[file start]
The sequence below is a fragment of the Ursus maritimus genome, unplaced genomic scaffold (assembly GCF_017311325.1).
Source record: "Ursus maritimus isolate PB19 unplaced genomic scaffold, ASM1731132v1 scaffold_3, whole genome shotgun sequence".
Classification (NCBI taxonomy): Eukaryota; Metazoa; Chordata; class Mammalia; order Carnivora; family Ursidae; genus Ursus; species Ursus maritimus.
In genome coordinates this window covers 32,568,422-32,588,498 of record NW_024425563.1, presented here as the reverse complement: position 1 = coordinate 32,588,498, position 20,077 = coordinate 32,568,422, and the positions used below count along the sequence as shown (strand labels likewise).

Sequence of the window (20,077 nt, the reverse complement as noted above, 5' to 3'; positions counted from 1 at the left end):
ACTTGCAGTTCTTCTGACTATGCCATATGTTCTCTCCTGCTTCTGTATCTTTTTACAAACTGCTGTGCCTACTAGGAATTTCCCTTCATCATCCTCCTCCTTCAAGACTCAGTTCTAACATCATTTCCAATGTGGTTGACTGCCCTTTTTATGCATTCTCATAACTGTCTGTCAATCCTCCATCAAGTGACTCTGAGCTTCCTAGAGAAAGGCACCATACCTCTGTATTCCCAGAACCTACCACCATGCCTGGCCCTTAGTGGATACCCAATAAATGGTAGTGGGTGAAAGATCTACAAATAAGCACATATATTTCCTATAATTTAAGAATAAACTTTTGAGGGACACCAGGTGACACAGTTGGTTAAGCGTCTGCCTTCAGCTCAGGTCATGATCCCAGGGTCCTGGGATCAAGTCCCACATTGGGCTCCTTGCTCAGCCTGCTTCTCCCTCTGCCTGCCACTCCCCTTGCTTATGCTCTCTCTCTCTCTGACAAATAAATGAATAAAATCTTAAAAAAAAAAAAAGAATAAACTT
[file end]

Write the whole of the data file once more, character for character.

The sequence below is a fragment of the Ursus maritimus genome, unplaced genomic scaffold (assembly GCF_017311325.1).
Source record: "Ursus maritimus isolate PB19 unplaced genomic scaffold, ASM1731132v1 scaffold_3, whole genome shotgun sequence".
Classification (NCBI taxonomy): Eukaryota; Metazoa; Chordata; class Mammalia; order Carnivora; family Ursidae; genus Ursus; species Ursus maritimus.
In genome coordinates this window covers 32,568,422-32,588,498 of record NW_024425563.1, presented here as the reverse complement: position 1 = coordinate 32,588,498, position 20,077 = coordinate 32,568,422, and the positions used below count along the sequence as shown (strand labels likewise).

Sequence of the window (20,077 nt, the reverse complement as noted above, 5' to 3'; positions counted from 1 at the left end):
ACTTGCAGTTCTTCTGACTATGCCATATGTTCTCTCCTGCTTCTGTATCTTTTTACAAACTGCTGTGCCTACTAGGAATTTCCCTTCATCATCCTCCTCCTTCAAGACTCAGTTCTAACATCATTTCCAATGTGGTTGACTGCCCTTTTTATGCATTCTCATAACTGTCTGTCAATCCTCCATCAAGTGACTCTGAGCTTCCTAGAGAAAGGCACCATACCTCTGTATTCCCAGAACCTACCACCATGCCTGGCCCTTAGTGGATACCCAATAAATGGTAGTGGGTGAAAGATCTACAAATAAGCACATATATTTCCTATAATTTAAGAATAAACTTTTGAGGGACACCAGGTGACACAGTTGGTTAAGCGTCTGCCTTCAGCTCAGGTCATGATCCCAGGGTCCTGGGATCAAGTCCCACATTGGGCTCCTTGCTCAGCCTGCTTCTCCCTCTGCCTGCCACTCCCCTTGCTTATGCTCTCTCTCTCTCTGACAAATAAATGAATAAAATCTTAAAAAAAAAAAAAGAATAAACTT